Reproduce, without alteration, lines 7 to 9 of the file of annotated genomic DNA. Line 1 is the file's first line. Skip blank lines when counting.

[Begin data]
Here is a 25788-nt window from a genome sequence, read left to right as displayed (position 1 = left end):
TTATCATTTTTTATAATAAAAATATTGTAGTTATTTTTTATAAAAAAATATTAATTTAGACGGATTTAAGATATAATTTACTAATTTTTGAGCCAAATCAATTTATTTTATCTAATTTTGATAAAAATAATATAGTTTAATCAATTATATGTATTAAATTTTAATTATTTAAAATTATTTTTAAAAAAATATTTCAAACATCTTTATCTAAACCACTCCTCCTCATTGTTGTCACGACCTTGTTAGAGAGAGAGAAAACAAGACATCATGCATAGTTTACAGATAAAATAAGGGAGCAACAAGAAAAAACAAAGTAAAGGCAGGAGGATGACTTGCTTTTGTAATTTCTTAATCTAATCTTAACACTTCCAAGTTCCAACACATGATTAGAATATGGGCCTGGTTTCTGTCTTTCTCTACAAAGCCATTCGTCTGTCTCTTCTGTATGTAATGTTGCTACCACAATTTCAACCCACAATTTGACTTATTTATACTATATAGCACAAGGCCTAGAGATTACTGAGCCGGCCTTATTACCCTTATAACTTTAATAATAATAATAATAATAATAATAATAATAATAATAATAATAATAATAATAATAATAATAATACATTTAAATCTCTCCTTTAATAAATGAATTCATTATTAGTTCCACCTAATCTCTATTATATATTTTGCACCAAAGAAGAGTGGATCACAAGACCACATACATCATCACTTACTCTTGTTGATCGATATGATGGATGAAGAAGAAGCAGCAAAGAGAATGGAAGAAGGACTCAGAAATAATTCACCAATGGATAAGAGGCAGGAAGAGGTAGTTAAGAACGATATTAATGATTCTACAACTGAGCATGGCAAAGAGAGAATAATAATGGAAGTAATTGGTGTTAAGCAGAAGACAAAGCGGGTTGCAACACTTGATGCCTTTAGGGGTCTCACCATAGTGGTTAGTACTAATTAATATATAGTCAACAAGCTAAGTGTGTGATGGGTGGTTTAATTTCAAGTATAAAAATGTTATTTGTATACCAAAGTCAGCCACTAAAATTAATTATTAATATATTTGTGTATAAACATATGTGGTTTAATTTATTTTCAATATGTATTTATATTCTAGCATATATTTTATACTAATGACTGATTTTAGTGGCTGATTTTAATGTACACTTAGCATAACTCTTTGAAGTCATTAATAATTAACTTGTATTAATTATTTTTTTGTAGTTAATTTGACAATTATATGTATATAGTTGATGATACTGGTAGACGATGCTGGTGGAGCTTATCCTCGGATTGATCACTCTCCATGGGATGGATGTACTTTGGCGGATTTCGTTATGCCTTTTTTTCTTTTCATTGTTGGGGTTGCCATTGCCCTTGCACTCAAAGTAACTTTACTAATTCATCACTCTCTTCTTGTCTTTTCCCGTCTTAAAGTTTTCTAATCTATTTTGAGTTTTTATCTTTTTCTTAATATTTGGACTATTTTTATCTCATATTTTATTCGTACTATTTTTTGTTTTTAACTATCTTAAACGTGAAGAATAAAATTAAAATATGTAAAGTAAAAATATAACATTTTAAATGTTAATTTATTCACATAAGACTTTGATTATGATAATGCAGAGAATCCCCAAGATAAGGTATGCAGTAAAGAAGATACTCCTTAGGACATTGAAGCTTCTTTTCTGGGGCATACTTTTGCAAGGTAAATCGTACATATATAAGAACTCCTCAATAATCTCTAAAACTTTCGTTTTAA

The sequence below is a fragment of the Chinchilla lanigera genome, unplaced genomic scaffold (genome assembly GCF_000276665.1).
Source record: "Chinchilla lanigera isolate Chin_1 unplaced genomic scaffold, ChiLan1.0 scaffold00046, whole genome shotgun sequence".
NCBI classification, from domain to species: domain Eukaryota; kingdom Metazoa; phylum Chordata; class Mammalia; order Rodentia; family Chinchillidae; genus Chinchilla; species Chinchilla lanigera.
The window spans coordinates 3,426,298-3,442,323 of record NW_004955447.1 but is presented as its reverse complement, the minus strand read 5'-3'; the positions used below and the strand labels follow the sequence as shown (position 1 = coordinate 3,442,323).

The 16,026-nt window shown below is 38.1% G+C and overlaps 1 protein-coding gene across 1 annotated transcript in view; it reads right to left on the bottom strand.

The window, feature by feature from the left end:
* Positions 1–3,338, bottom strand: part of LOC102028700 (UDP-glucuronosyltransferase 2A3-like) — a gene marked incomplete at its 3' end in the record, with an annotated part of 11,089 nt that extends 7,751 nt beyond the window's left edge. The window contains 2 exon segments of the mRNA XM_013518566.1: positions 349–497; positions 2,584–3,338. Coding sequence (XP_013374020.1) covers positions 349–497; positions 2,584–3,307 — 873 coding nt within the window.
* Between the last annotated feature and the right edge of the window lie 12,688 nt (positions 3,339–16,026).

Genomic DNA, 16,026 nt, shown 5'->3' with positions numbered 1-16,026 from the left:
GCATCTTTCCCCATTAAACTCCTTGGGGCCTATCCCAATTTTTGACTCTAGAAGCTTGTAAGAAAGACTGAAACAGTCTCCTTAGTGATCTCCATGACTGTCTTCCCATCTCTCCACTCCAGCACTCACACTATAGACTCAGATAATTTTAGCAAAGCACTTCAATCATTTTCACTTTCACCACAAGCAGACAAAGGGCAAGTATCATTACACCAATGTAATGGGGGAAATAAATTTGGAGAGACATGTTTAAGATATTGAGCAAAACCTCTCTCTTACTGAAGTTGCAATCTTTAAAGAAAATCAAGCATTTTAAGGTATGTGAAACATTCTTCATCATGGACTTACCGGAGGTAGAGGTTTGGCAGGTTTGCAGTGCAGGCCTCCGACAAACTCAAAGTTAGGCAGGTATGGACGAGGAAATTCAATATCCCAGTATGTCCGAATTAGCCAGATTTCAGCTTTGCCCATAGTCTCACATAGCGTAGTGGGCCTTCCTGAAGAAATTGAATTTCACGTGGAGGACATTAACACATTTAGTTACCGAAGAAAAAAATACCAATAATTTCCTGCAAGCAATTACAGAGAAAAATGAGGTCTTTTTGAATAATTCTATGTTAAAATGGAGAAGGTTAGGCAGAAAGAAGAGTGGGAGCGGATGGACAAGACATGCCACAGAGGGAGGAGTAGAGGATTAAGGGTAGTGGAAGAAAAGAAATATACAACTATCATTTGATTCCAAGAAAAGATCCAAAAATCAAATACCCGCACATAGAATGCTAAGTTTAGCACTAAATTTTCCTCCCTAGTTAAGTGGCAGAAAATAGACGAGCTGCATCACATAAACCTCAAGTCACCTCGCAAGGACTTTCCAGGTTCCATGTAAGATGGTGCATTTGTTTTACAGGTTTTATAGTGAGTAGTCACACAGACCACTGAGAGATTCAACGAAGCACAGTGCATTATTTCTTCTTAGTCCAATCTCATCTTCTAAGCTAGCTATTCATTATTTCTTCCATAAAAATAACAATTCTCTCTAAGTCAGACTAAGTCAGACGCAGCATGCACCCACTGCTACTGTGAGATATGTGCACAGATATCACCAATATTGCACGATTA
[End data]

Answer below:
The 16,026-nt window shown below is 38.1% G+C and overlaps 1 protein-coding gene across 1 annotated transcript in view; it reads right to left on the bottom strand.

The window, feature by feature from the left end:
* Positions 1–3,338, bottom strand: part of LOC102028700 (UDP-glucuronosyltransferase 2A3-like) — a gene marked incomplete at its 3' end in the record, with an annotated part of 11,089 nt that extends 7,751 nt beyond the window's left edge. The window contains 2 exon segments of the mRNA XM_013518566.1: positions 349–497; positions 2,584–3,338. Coding sequence (XP_013374020.1) covers positions 349–497; positions 2,584–3,307 — 873 coding nt within the window.